On a Tuesday morning almost a year ago, an impressive young man came to see me from the foreign ministry of Thailand.  
This would be comparable to a foreign service officer in our State Department.  
He asked to join my staff as a fellow for a year so that he might become immersed in the American legislative process.  
My first question to him was: “Are you a spy?”
It turned out that Surat Suwannikkha, our unofficial “Thai Ambassador,” has an incredible background, though not in espionage.  
Raised in Bangkok, at age 15 he earned the top score in a national exam, garnering a scholarship that would prepare him for the Thai Foreign Service.  
Over the next decade, Surat received further education in Cantonese, Mandarin, and English, in Hong Kong, Beijing, and London.  
Clearly, Thailand recognized his potential.
Surat joined my legislative team in December of last year.  He was instantly embraced by all because of his kind and upbeat persona, his love of America, his infectious desire to learn our quirks, pastimes, and customs, and for his mastery of cross-cultural subtleties and nuance.  
I had Surat share with my staff the art of diplomatic protocol, which he neatly summarized as “the ability to put one’s self in another’s shoes.”     
In our discussion this week in Washington, I had a deeper, more earnest question for Surat: “What, for a foreign visitor like yourself, is America’s brand?”  
Surat said that while the majority of Thais and Americans are oceans apart and practice different faiths—Surat is a Buddhist—we share a singular values proposition: “Life, Liberty, and the Pursuit of Happiness.”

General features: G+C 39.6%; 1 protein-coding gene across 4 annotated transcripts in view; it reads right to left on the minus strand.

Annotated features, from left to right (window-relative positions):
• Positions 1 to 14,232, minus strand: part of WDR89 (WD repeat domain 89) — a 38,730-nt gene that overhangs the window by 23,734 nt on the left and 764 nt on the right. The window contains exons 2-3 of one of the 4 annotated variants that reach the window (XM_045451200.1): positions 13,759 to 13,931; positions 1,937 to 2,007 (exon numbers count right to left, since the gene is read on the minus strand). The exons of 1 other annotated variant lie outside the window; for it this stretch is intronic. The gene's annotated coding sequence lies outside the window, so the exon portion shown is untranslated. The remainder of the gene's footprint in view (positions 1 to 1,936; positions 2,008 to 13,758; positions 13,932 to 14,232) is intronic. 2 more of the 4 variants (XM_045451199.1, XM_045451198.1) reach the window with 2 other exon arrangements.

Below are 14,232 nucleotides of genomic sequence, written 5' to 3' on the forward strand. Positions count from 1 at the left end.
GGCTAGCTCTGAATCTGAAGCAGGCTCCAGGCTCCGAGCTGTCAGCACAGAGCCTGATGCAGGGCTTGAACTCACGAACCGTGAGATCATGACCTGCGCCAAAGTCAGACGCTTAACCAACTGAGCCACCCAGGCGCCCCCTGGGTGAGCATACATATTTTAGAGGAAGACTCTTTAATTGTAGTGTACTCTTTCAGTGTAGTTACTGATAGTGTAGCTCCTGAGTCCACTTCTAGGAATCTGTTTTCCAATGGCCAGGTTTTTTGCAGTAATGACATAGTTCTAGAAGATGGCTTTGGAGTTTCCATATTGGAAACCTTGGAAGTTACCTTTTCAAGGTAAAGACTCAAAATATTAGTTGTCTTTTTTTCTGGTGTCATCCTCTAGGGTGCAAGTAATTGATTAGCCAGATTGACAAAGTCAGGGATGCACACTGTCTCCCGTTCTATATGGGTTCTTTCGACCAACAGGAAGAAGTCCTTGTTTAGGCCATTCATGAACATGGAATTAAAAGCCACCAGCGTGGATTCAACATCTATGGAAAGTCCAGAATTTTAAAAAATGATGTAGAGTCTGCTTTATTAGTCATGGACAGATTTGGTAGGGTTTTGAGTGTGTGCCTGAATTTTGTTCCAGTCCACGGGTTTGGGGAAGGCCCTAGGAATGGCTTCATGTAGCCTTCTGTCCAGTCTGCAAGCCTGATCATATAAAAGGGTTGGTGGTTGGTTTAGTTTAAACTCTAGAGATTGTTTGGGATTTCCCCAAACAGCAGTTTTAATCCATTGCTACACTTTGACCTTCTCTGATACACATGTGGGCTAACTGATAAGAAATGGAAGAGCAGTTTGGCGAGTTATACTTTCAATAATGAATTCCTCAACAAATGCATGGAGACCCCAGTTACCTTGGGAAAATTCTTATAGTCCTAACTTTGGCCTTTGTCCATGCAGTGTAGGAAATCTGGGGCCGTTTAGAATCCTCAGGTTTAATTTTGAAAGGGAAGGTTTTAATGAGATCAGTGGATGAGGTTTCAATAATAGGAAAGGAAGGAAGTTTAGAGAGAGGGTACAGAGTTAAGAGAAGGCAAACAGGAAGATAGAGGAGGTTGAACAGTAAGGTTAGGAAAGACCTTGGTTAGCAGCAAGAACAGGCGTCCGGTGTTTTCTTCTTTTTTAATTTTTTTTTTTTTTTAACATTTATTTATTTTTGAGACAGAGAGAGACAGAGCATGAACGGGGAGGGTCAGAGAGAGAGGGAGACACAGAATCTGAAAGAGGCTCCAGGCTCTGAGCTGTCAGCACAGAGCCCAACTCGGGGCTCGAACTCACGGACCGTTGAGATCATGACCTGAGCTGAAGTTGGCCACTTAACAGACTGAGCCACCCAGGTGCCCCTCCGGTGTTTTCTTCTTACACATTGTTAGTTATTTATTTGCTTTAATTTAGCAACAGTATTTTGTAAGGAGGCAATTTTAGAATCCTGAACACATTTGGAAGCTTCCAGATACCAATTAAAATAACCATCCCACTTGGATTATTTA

This, Surat posited, is why the relationship formed over two centuries between a then young republic and an established kingdom has stood the test of time and continues to flourish to this day.
Surat said America’s values proposition profoundly inspired the Thai people during the 1960s and 1970s at the height of the Cold War.  
After the Cold War ended (or paused), America’s proposition then stood alone.  But how quickly the world has shifted.  Competing propositions have quickly arisen.
 China’s state capitalism restricts the space for individual liberty in service to the collective.  
Russia’s national hegemony is sustained by an insistent need to be validated as a global power, even as her second-tier economic status belies Russia’s hyper-vigilant demand for outsized influence and respect.
Competing with these nation-state narratives is a transnational corporate one. This is less understood, as it hides beneath the veneer of economic nostrums about trade and development.  
Multinational corporations take on nation-state form and scream for protection when threats appear to their presumed and unfettered right to control all global commerce.  
Other barbaric ideologies compete for dominance as well.  
Surat affirmed that, more than ever, the world really does need America.
Surat’s gentlemanly manners, intellectual prowess, and generosity of spirit have inspired us all.  
Recently, after the U.S. women’s soccer team drummed the Thai women’s soccer team at the World Cup, Surat shared with us a note he sent to friends and colleagues: “In any competition, there will be a winner and a loser.  That is a fact of life.  But it is the graciousness that makes the difference.  How a man plays the game shows something of his character, and how he loses shows all of it.”
Surat also noted the particularly strong hold the 4th of July holiday has on the Thai people.  
This is unsurprising since the word “Thai” literally translates as “to be free.”
Naturally, all of this mannerly good cheer takes great shape and form in Nebraska.  
This Thursday, “America’s Fourth of July City,” Seward, Nebraska, will host their annual parade.  Surat will be there, “fit to be Thai.”